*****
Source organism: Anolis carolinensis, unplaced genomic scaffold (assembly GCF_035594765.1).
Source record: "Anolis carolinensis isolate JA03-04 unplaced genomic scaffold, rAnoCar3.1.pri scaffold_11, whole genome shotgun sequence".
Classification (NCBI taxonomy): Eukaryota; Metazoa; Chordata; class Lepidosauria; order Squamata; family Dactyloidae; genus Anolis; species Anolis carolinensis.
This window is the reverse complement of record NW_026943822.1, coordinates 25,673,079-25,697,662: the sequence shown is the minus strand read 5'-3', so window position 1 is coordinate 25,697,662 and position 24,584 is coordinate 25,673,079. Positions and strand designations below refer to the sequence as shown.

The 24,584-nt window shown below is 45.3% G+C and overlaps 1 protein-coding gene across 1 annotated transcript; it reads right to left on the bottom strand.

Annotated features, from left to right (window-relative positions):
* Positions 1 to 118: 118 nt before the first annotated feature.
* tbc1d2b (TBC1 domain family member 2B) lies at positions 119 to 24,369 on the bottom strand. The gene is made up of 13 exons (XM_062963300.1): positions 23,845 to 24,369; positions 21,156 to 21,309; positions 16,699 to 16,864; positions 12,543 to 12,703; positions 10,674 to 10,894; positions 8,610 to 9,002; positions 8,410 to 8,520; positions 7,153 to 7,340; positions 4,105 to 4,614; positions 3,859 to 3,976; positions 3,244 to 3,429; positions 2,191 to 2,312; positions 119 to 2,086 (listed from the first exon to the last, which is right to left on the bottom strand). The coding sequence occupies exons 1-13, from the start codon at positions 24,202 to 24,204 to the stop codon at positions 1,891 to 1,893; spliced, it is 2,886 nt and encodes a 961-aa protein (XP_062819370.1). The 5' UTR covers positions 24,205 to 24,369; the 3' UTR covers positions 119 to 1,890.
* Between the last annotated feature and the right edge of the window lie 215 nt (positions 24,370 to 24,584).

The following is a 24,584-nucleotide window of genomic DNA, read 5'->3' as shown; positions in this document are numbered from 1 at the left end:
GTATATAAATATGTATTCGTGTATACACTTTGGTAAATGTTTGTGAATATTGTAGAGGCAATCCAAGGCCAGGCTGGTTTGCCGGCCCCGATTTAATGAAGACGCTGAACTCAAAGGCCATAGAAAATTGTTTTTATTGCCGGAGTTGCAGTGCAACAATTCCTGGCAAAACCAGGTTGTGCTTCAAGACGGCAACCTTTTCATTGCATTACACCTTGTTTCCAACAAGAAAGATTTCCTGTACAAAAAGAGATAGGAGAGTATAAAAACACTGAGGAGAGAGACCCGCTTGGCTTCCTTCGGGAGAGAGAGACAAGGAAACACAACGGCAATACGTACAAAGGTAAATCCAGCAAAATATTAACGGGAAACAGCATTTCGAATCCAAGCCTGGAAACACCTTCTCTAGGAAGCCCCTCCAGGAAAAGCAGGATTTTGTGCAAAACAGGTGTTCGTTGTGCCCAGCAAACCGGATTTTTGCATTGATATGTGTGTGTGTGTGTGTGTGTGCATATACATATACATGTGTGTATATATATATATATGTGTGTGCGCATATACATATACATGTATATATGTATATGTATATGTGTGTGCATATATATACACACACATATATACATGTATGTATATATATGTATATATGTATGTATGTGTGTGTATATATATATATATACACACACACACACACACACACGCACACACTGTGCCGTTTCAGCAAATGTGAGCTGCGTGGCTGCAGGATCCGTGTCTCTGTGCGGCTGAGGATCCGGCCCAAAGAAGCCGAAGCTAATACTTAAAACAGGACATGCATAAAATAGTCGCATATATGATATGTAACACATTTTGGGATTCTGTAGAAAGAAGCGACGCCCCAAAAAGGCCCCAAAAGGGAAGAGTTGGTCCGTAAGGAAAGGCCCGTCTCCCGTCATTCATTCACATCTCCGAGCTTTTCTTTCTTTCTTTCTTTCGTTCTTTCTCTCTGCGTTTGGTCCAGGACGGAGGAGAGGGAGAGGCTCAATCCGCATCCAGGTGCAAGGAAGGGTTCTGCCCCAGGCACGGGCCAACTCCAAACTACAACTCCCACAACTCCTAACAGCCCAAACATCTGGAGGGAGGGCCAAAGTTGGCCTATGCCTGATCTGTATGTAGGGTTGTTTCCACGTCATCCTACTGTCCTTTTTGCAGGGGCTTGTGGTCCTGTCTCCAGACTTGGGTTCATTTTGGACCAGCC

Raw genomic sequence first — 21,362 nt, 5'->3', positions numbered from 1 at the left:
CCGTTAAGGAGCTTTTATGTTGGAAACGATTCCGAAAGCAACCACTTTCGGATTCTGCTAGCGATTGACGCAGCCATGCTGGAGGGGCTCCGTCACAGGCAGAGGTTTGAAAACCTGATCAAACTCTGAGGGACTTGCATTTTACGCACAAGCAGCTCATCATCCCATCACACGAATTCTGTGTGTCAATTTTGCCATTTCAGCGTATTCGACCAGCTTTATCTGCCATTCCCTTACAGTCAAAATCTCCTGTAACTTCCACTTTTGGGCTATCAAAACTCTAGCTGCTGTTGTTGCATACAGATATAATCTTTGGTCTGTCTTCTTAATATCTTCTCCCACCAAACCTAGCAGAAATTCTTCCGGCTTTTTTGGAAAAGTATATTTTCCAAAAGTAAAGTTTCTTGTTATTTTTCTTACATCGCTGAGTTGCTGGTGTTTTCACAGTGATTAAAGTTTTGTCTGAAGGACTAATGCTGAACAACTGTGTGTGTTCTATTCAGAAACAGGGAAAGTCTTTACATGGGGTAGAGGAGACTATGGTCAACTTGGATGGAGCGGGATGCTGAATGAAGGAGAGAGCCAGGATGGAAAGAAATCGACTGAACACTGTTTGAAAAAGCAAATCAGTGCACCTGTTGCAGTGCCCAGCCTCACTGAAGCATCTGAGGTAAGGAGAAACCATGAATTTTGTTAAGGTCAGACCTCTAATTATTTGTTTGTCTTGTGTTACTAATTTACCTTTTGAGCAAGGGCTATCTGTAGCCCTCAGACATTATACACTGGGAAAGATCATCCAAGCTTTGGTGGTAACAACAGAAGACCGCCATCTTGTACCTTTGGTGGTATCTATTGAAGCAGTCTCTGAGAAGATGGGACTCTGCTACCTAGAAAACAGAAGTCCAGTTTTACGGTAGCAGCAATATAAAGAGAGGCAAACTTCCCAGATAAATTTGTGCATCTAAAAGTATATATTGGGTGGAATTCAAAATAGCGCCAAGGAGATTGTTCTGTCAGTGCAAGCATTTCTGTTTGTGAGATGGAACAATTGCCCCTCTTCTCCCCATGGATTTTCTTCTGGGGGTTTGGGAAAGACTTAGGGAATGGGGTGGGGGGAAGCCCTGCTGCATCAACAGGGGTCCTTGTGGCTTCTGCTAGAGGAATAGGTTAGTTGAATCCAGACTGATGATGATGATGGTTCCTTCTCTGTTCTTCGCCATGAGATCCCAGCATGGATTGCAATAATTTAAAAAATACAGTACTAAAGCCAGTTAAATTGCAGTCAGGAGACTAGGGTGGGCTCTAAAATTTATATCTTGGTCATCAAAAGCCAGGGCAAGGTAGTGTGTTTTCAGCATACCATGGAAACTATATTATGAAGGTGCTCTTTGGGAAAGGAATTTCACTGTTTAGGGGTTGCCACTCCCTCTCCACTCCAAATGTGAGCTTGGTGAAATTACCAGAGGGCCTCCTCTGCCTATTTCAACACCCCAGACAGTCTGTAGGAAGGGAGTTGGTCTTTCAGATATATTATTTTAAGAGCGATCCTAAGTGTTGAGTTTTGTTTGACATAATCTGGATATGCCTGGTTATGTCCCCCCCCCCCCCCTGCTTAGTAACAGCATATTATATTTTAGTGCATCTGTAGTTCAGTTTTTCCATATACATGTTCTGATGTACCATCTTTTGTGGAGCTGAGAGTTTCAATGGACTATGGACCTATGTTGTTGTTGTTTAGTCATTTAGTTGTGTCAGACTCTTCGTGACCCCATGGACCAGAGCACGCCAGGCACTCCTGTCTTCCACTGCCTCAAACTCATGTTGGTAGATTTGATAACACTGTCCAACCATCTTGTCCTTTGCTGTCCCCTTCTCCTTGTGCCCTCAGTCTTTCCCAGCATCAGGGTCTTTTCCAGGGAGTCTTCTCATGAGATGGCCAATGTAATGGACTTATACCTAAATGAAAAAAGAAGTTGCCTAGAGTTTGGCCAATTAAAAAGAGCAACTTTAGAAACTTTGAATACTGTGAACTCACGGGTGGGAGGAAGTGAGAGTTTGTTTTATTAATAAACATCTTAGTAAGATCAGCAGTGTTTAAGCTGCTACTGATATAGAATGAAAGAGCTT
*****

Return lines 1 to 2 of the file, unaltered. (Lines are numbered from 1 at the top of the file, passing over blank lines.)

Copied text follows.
Source organism: Anolis carolinensis, unplaced genomic scaffold (assembly GCF_035594765.1).
Source record: "Anolis carolinensis isolate JA03-04 unplaced genomic scaffold, rAnoCar3.1.pri scaffold_11, whole genome shotgun sequence".